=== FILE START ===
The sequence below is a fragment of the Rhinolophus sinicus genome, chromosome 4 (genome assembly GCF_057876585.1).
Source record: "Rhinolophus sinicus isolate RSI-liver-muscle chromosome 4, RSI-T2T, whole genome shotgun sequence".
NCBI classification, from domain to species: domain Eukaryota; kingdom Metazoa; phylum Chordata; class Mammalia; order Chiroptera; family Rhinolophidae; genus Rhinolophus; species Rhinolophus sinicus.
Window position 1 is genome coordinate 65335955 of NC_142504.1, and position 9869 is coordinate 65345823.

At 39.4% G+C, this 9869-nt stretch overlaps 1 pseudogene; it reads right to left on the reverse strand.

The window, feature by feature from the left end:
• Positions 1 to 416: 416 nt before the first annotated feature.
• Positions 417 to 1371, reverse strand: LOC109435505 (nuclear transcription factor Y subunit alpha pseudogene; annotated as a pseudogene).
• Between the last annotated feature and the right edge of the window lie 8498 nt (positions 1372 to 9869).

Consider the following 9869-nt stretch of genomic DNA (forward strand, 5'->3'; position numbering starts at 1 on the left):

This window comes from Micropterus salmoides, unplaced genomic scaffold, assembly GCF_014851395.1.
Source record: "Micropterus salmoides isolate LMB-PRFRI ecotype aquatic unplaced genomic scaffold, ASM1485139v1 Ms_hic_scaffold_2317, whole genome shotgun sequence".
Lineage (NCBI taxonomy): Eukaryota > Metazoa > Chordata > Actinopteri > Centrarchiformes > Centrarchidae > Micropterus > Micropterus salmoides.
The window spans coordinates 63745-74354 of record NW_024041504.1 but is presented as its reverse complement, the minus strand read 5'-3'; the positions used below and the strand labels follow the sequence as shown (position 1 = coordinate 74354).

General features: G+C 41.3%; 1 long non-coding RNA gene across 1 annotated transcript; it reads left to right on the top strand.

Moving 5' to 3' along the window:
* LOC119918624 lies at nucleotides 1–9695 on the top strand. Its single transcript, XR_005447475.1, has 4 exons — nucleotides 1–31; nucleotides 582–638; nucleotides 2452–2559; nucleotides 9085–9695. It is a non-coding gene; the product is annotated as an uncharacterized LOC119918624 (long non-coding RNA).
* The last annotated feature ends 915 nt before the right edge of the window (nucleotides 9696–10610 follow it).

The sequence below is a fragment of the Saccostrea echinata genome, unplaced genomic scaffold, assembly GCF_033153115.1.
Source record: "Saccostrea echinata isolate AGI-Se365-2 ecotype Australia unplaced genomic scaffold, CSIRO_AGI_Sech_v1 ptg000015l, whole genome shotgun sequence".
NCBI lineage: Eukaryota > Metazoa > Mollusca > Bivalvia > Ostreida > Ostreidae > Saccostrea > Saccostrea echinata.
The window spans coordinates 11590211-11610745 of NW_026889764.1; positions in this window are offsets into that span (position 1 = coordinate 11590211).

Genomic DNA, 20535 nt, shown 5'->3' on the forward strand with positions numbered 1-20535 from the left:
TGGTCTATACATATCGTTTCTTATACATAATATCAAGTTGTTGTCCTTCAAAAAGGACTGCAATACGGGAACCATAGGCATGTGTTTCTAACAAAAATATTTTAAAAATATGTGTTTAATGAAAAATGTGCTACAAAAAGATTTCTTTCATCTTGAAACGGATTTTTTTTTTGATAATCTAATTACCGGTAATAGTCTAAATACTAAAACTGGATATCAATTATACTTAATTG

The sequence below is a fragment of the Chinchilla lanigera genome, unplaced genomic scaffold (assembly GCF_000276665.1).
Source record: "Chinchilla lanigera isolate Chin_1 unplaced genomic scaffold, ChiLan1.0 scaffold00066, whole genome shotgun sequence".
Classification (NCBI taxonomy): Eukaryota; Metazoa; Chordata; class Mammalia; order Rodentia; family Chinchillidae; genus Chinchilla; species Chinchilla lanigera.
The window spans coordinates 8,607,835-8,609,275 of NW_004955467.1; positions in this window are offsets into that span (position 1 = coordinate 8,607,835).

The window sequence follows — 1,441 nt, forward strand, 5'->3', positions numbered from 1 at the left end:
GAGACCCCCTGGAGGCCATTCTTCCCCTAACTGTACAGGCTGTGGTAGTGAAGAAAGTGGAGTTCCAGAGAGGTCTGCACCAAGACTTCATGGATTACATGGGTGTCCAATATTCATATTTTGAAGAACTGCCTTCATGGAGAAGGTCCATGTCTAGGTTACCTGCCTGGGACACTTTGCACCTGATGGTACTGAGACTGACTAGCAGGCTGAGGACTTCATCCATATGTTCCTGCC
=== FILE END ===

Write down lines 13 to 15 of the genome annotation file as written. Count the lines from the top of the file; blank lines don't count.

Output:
Lineage (NCBI taxonomy): Eukaryota > Metazoa > Chordata > Actinopteri > Centrarchiformes > Centrarchidae > Micropterus > Micropterus salmoides.
The window spans coordinates 63745-74354 of record NW_024041504.1 but is presented as its reverse complement, the minus strand read 5'-3'; the positions used below and the strand labels follow the sequence as shown (position 1 = coordinate 74354).

General features: G+C 41.3%; 1 long non-coding RNA gene across 1 annotated transcript; it reads left to right on the top strand.